Relatives found 24-year-old Danye Jones hanging by a bed sheet from a tree behind the family home on Oct. 17. St. Louis County police spokesman Shawn McGuire said Thursday that there were no signs of struggle or trauma to the body.
“Detectives, based on all the physical evidence and the current thorough investigation, they are investigating it as a suicide,” McGuire said in an email.
Jones’ mother, Melissa McKinnies, disagrees. Soon after his death she posted photos on Facebook of her deceased son, with the words: “They lynched my baby.” Facebook took down the posting, but not before it began trending on social media sites such as Twitter and Reddit.
McKinnies was active in the months of protests that helped spark the Black Lives Matter movement following the fatal shooting of black Ferguson teenager Michael Brown by a white police officer in August 2014. Officer Darren Wilson resigned and was never charged in the shooting.
McKinnies told the St. Louis Post-Dispatch that her son was upbeat before his death, not suicidal. She said he didn’t know how to tie the knots used in the ligature, and the sheet didn’t match sheets from the family home.
Jones had packed an overnight bag found on the patio, suggesting that he trusted and had planned to leave the house with the person who killed him, McKinnies said.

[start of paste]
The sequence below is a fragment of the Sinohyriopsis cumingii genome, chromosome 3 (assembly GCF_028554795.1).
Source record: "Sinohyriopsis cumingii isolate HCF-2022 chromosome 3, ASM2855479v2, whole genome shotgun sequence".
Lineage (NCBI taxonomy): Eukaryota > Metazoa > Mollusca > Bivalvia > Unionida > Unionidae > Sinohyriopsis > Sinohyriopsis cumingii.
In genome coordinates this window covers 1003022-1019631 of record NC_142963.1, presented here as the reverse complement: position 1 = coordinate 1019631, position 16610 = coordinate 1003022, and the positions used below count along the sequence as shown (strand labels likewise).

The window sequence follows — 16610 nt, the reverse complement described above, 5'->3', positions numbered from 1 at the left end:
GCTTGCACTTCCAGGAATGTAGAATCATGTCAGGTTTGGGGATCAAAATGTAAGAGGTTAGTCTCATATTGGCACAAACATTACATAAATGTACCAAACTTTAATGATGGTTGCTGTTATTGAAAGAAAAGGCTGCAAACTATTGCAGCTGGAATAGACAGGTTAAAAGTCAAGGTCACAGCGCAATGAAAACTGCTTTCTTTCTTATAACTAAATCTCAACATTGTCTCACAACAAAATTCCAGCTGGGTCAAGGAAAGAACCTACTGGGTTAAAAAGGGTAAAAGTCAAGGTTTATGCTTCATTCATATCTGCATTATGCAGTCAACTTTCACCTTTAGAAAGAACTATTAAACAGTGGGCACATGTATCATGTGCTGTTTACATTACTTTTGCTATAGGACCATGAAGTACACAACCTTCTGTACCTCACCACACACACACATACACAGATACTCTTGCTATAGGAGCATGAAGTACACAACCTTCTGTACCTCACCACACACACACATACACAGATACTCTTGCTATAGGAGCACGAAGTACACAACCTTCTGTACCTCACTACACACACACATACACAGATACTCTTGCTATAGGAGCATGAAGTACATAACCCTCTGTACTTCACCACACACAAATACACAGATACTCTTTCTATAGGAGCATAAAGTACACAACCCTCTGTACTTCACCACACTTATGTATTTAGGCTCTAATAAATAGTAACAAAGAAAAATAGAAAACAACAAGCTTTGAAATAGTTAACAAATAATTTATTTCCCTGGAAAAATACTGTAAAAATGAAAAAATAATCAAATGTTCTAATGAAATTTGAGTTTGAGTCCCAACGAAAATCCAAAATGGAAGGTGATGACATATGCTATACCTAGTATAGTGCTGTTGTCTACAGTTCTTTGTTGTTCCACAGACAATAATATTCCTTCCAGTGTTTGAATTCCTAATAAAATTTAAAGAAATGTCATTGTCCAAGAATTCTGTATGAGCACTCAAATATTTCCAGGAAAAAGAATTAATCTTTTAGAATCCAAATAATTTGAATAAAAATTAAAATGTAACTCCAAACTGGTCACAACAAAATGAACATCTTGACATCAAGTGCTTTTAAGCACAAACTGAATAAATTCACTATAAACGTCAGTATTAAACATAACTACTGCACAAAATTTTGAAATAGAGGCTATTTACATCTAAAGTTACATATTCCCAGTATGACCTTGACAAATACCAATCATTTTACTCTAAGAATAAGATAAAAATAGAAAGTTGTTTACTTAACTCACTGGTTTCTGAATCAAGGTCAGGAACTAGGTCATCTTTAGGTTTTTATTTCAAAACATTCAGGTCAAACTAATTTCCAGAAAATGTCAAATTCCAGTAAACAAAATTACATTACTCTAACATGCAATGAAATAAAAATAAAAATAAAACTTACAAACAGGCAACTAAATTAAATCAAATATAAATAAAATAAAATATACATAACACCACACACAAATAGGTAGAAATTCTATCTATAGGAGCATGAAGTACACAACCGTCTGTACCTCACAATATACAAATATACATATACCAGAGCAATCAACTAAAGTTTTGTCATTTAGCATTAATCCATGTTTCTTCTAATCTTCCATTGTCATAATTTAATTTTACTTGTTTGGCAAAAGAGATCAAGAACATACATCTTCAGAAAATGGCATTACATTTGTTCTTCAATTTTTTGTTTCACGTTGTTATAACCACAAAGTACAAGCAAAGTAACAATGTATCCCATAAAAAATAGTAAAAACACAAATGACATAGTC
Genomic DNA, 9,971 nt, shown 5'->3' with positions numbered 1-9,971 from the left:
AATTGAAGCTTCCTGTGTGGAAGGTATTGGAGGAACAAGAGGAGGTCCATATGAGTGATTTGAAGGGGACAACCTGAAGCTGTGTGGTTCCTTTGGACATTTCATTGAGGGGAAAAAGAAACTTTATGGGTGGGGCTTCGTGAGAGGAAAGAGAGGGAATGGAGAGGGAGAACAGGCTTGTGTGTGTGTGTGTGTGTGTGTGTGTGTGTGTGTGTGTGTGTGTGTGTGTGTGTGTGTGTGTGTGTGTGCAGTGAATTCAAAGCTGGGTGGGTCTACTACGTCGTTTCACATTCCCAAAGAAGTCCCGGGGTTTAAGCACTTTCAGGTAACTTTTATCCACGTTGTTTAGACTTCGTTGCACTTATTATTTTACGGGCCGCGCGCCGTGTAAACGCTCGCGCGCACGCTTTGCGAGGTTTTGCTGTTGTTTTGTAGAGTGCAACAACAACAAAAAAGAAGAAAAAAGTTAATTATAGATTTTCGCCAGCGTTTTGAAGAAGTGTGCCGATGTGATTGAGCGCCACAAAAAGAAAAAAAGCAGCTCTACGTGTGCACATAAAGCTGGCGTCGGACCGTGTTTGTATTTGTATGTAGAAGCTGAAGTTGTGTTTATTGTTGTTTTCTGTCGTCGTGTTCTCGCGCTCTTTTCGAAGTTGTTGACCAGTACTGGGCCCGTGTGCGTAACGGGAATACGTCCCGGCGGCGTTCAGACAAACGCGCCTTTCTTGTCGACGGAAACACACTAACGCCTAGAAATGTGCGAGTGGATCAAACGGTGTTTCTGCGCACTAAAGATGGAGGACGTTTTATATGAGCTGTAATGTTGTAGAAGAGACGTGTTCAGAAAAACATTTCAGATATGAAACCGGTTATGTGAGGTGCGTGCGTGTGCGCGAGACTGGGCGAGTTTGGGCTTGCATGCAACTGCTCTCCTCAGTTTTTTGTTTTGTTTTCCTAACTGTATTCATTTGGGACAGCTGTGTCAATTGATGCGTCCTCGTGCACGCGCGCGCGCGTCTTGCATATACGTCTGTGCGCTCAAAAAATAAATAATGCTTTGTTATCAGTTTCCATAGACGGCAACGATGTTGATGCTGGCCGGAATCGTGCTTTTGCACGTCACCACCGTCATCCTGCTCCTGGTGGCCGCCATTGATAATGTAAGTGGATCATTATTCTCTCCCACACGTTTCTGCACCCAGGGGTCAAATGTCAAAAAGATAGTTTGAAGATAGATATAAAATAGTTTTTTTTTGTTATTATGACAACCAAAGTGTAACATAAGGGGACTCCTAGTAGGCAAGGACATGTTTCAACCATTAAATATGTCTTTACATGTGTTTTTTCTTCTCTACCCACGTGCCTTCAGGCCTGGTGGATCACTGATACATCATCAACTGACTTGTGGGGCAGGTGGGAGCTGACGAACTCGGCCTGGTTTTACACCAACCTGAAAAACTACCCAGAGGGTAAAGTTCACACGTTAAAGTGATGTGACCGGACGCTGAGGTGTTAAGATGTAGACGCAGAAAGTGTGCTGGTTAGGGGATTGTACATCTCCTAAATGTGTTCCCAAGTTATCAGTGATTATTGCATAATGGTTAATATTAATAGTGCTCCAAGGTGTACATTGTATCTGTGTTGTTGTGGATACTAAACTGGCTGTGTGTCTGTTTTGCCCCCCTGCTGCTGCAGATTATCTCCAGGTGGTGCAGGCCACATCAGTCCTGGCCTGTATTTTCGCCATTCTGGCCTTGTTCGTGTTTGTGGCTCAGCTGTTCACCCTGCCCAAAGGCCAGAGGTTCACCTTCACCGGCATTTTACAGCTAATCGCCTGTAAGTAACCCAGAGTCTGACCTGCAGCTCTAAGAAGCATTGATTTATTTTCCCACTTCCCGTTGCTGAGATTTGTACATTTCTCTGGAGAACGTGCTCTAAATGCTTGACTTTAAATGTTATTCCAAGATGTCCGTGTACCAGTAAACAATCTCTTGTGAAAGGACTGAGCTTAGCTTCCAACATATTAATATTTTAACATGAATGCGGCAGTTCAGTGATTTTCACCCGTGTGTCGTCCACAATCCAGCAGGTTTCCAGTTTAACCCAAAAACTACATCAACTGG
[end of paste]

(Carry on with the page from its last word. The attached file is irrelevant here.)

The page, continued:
McKinnies and other activists are urging police to take a harder look at the possibility that Jones was killed.
The St. Louis County medical examiner’s determination of the cause of death could take several weeks. Administrator Suzanne McCune said the office doesn’t issue preliminary findings.
Darryl Gray, a prominent St. Louis activist and a friend of McKinnies, said Ferguson activists are often harassed and threatened via text and social media. Gray said he found a package inside his car earlier this year. Bomb squad investigators determined it wasn’t an explosive — the package contained a 6-foot-long snake.
Police continue to investigate the deaths of two prominent Ferguson protesters, both of whom were found killed inside torched vehicles — DeAndre Joshua in November 2014 and Darren Seals in September 2016.